There was a lot of reading for the course, and if I remember correctly, it was so many years back that we still had to go buy a printed packet of readings from the bookstore. It was while sitting at a picnic table on campus in the bright spring sun that I read something that implicated middle class white women as upholding white supremacy.

Me? Really, me? I am married to a person of color, my kids are mixed race. I grew up in the inner city of Minneapolis, well, I went home at night but my mom’s daycare center was full of kids who were not white.  But, me? Surely not. I was not a hood-wearing, Aryan-brotherhood-supporting white person. No. I was one of the good ones without a racist bone in my body.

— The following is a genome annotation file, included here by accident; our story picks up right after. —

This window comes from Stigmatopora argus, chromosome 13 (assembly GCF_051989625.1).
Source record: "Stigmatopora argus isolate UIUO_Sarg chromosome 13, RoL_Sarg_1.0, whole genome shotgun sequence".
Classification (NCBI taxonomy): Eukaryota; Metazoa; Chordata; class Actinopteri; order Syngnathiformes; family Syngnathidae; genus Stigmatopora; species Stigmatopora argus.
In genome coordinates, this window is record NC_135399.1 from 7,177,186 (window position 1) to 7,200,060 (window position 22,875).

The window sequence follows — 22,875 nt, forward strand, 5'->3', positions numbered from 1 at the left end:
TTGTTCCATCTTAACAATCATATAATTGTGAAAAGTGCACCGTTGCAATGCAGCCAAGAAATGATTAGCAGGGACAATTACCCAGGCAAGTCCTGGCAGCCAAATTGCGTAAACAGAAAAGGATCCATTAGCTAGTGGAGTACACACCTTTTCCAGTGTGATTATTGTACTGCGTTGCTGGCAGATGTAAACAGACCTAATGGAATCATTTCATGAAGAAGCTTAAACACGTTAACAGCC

I dismissed the implication that I was part of the problem. I was part of the SOLUTION. I was aware of racism and working to remove it from our culture.

I didn’t get it.

It took a lot more reading and some painful mistakes on my part. But after some time, I think I might be getting it.

I was part of the problem. I AM part of the problem. Yes, that doesn’t mean I can’t be part of the solution, I can. I SHOULD. I am working every day to learn how to unlearn this. But the truth is that the culture that I grew up in and that I live in every day centers whiteness. The culture of my country views white as the default. Think about it, in most places at most times it takes another step to add “person of color” to the description of….whatever. Casting comes to mind. I know that across the country theaters use “color blind” casting but most of the time unless specified, the character is assumed to be white. Think of fiction….do you read a description of skin color if the person is white? Not usually. White is the assumed baseline. White is “normal.”